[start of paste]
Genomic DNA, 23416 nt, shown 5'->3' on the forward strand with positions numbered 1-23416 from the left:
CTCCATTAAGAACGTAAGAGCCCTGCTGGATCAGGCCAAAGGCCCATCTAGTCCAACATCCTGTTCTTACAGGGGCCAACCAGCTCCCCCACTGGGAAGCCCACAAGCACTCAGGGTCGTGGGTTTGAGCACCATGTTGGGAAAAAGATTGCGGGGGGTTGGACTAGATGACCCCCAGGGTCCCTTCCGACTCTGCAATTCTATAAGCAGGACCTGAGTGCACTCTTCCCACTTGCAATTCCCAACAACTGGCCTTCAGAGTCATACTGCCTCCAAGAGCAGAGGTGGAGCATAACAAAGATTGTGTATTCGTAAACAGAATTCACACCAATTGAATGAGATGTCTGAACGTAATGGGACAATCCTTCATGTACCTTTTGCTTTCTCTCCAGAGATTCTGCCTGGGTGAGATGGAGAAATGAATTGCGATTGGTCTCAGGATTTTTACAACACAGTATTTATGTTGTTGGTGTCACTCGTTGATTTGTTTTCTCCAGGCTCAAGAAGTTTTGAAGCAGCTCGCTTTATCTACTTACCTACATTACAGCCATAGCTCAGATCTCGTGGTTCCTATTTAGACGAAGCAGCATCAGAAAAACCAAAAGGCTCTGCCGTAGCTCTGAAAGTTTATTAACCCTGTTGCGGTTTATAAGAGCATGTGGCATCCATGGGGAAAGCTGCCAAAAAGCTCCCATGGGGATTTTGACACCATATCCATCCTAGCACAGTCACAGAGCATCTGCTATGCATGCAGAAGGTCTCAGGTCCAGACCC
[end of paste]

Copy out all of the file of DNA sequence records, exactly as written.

Genomic DNA, 23416 nt, shown 5'->3' on the forward strand with positions numbered 1-23416 from the left:
CTCCATTAAGAACGTAAGAGCCCTGCTGGATCAGGCCAAAGGCCCATCTAGTCCAACATCCTGTTCTTACAGGGGCCAACCAGCTCCCCCACTGGGAAGCCCACAAGCACTCAGGGTCGTGGGTTTGAGCACCATGTTGGGAAAAAGATTGCGGGGGGTTGGACTAGATGACCCCCAGGGTCCCTTCCGACTCTGCAATTCTATAAGCAGGACCTGAGTGCACTCTTCCCACTTGCAATTCCCAACAACTGGCCTTCAGAGTCATACTGCCTCCAAGAGCAGAGGTGGAGCATAACAAAGATTGTGTATTCGTAAACAGAATTCACACCAATTGAATGAGATGTCTGAACGTAATGGGACAATCCTTCATGTACCTTTTGCTTTCTCTCCAGAGATTCTGCCTGGGTGAGATGGAGAAATGAATTGCGATTGGTCTCAGGATTTTTACAACACAGTATTTATGTTGTTGGTGTCACTCGTTGATTTGTTTTCTCCAGGCTCAAGAAGTTTTGAAGCAGCTCGCTTTATCTACTTACCTACATTACAGCCATAGCTCAGATCTCGTGGTTCCTATTTAGACGAAGCAGCATCAGAAAAACCAAAAGGCTCTGCCGTAGCTCTGAAAGTTTATTAACCCTGTTGCGGTTTATAAGAGCATGTGGCATCCATGGGGAAAGCTGCCAAAAAGCTCCCATGGGGATTTTGACACCATATCCATCCTAGCACAGTCACAGAGCATCTGCTATGCATGCAGAAGGTCTCAGGTCCAGACCC